Per NFLPA records, the above tables show that under his old contract, Moss was suppose to make $8 million in non-guaranteed P5 (salary) over 2009 and 2010. By renegotiating his contract, the Redskins have guaranteed $6,286,500 of that P5 via Signing Bonus, thereby reducing his P5 amounts to $745,000 and $968,500 respectively in 2009 and 2010. The effect of this maneuver is cap savings of $1,697,700 in 2009 and $2,074,200 in 2010. In 2011, one will notice that in both tables his P5’s say “Void,” this is to illustrate that Moss’ contract voids after the 2010 season in both his old deal and his new deal. Under his old deal, in 2011 the Redskins would have been saddled with Bonus Acceleration of $1,711,000. Under his new deal, the team will be saddled with $5,482,900 of Bonus Acceleration; this would be considered Dead Money as Moss would no longer be a member of the team.

In essence, the Redskins chose to use Moss’ $1.7 million in cap savings on Jansen’s additional $1.6 million cap charge. In 2011, just as the Redskins are currently saddled with a $6.1 million dead money charge for Jansen, they will be saddled with a $5.5 million dead money charge for Moss, so it’ll be interesting (assuming there is a cap) to see who the Redskins push money out with in 2011 in order to live under the cap with this dead money amount. Other players who could potentially count for significant dead money in the future are Clinton Portis, Andre Carter, and Antwaan Randle El, as these players have been recipients of the Redskins’ money-pushing technique.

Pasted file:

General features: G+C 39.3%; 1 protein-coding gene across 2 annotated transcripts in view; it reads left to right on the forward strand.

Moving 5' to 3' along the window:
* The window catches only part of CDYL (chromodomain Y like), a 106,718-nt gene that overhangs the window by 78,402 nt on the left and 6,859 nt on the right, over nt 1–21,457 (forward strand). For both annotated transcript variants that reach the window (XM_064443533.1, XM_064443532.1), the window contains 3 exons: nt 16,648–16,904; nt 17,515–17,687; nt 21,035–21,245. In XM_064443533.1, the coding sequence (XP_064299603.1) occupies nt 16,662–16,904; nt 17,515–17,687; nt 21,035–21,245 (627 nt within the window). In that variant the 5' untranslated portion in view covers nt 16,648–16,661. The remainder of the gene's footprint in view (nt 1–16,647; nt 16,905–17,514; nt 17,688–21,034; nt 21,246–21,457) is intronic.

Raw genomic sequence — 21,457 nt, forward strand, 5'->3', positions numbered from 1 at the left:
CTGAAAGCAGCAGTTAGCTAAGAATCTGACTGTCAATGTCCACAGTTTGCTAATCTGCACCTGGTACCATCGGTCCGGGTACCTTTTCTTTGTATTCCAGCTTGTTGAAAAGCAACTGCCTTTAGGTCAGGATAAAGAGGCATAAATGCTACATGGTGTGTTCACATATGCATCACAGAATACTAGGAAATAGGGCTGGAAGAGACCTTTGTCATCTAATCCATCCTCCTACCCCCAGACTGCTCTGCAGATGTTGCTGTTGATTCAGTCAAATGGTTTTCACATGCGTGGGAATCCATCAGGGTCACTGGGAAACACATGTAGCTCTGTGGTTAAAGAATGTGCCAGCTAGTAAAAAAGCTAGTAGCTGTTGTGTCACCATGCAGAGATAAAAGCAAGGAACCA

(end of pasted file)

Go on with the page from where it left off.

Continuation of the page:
The fact of the matter is that a club can continue to push money out for as long as they can, but at some point you have to “pay the piper” when a player’s skill has diminished or they’re simply no longer needed. In managing the cap, it’s a matter of taking your dead money medicine now or later, but taking your medicine is an inevitability. This money-pushing technique has allowed the high-spending Redskins to survive without having to blow up the team, so you can’t exactly knock the technique, but at the same time as our economy has proven, there’s something to be said for financial conservation and prudence versus high-spending quick fixes.